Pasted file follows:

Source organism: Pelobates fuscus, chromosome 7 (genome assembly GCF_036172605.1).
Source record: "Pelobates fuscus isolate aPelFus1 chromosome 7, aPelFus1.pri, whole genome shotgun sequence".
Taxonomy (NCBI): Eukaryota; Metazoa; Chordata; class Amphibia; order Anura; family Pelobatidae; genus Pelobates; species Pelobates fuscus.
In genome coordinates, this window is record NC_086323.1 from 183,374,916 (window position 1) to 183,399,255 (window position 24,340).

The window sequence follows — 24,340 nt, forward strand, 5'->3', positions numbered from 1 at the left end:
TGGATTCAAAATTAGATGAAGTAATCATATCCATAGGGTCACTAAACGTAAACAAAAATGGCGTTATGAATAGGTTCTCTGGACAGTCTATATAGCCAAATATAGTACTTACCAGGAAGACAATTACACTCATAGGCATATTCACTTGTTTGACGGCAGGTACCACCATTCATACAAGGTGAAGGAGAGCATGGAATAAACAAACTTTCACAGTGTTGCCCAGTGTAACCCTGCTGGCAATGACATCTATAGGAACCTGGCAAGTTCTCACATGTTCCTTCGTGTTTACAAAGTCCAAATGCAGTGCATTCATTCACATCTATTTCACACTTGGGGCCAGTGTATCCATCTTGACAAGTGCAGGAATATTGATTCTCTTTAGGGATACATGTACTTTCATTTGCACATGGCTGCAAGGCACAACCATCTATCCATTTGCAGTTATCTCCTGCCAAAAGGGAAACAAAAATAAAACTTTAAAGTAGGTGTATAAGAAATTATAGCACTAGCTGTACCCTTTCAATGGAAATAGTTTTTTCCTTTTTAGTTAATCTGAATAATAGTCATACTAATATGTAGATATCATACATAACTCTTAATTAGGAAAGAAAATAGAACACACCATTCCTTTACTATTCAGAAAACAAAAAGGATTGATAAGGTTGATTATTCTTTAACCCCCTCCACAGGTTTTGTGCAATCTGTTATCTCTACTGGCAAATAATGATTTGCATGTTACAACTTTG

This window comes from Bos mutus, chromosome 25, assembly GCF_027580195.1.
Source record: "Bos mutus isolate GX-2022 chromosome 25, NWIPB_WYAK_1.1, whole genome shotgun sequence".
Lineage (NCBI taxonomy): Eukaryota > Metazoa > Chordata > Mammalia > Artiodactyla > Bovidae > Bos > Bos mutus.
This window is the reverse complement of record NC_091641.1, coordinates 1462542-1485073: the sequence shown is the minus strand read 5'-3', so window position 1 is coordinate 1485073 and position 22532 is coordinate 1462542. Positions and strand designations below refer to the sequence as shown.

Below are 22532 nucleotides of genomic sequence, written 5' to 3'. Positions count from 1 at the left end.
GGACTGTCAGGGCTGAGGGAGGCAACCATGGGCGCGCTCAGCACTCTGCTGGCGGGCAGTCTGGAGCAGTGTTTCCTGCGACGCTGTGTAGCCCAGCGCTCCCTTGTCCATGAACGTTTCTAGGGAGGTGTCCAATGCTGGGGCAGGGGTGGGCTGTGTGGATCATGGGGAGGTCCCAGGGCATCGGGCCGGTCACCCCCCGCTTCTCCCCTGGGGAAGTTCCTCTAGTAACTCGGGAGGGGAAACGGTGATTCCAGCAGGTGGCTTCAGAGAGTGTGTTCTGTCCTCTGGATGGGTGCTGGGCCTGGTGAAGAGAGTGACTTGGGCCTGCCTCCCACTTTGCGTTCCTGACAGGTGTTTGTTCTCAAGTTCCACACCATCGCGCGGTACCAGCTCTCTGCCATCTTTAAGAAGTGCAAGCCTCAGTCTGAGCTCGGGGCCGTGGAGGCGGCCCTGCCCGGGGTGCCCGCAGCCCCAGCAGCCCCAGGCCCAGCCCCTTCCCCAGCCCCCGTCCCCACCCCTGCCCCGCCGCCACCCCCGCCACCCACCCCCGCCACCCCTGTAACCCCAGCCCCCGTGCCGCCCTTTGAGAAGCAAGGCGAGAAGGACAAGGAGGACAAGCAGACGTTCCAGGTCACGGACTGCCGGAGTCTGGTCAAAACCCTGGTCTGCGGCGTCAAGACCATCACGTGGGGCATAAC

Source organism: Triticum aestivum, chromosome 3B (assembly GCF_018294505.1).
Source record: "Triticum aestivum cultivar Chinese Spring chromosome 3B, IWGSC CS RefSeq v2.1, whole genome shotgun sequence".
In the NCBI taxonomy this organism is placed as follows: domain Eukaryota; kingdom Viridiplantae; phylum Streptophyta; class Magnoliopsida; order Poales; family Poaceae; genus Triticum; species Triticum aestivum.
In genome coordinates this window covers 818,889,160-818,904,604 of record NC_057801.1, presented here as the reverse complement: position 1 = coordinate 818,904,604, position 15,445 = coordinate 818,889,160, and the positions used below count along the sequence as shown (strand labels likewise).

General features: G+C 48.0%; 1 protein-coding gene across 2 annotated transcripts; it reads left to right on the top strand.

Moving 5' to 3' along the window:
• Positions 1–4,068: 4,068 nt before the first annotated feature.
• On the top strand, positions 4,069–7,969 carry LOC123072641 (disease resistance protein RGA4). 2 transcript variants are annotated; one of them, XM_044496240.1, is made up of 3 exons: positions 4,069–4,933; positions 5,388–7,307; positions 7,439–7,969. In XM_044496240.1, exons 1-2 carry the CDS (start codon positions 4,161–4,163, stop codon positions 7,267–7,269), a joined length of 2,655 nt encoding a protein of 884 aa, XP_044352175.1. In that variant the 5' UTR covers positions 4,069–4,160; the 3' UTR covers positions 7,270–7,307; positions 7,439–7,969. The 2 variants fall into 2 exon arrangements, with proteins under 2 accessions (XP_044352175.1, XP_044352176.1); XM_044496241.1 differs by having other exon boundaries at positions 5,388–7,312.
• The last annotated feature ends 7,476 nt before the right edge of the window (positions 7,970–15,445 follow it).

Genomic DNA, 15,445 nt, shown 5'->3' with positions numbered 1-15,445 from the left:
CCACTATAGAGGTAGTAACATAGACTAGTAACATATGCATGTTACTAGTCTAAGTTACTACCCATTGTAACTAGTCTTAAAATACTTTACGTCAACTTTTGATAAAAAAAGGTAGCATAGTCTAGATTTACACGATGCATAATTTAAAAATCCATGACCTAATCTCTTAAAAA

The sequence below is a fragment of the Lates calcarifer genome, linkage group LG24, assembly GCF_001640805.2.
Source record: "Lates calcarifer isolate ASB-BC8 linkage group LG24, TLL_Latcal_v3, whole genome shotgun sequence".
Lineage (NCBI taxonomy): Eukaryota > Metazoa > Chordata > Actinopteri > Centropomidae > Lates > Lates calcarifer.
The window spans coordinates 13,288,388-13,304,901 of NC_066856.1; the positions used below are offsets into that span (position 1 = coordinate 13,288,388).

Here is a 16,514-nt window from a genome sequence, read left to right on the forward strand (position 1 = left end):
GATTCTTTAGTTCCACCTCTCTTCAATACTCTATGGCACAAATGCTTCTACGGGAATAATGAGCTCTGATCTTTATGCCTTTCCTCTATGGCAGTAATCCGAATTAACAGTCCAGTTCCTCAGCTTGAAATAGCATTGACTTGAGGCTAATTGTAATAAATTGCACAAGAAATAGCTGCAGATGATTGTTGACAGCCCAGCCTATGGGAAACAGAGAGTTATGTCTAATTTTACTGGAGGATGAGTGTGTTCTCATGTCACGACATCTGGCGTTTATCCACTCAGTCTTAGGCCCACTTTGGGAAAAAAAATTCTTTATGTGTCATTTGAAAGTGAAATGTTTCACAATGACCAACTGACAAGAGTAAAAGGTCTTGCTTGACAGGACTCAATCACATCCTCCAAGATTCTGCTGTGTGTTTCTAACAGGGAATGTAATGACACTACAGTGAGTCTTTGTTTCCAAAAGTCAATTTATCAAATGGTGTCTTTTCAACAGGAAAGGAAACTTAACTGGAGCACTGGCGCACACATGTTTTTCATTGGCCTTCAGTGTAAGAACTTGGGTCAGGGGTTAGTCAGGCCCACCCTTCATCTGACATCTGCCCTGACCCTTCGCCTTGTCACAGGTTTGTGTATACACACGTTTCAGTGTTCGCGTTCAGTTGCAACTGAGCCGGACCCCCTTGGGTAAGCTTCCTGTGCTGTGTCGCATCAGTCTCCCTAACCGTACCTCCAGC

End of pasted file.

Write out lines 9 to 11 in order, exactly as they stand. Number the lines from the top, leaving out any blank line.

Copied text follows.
Lineage (NCBI taxonomy): Eukaryota > Metazoa > Chordata > Mammalia > Artiodactyla > Bovidae > Bos > Bos mutus.
This window is the reverse complement of record NC_091641.1, coordinates 1462542-1485073: the sequence shown is the minus strand read 5'-3', so window position 1 is coordinate 1485073 and position 22532 is coordinate 1462542. Positions and strand designations below refer to the sequence as shown.

Below are 22532 nucleotides of genomic sequence, written 5' to 3'. Positions count from 1 at the left end.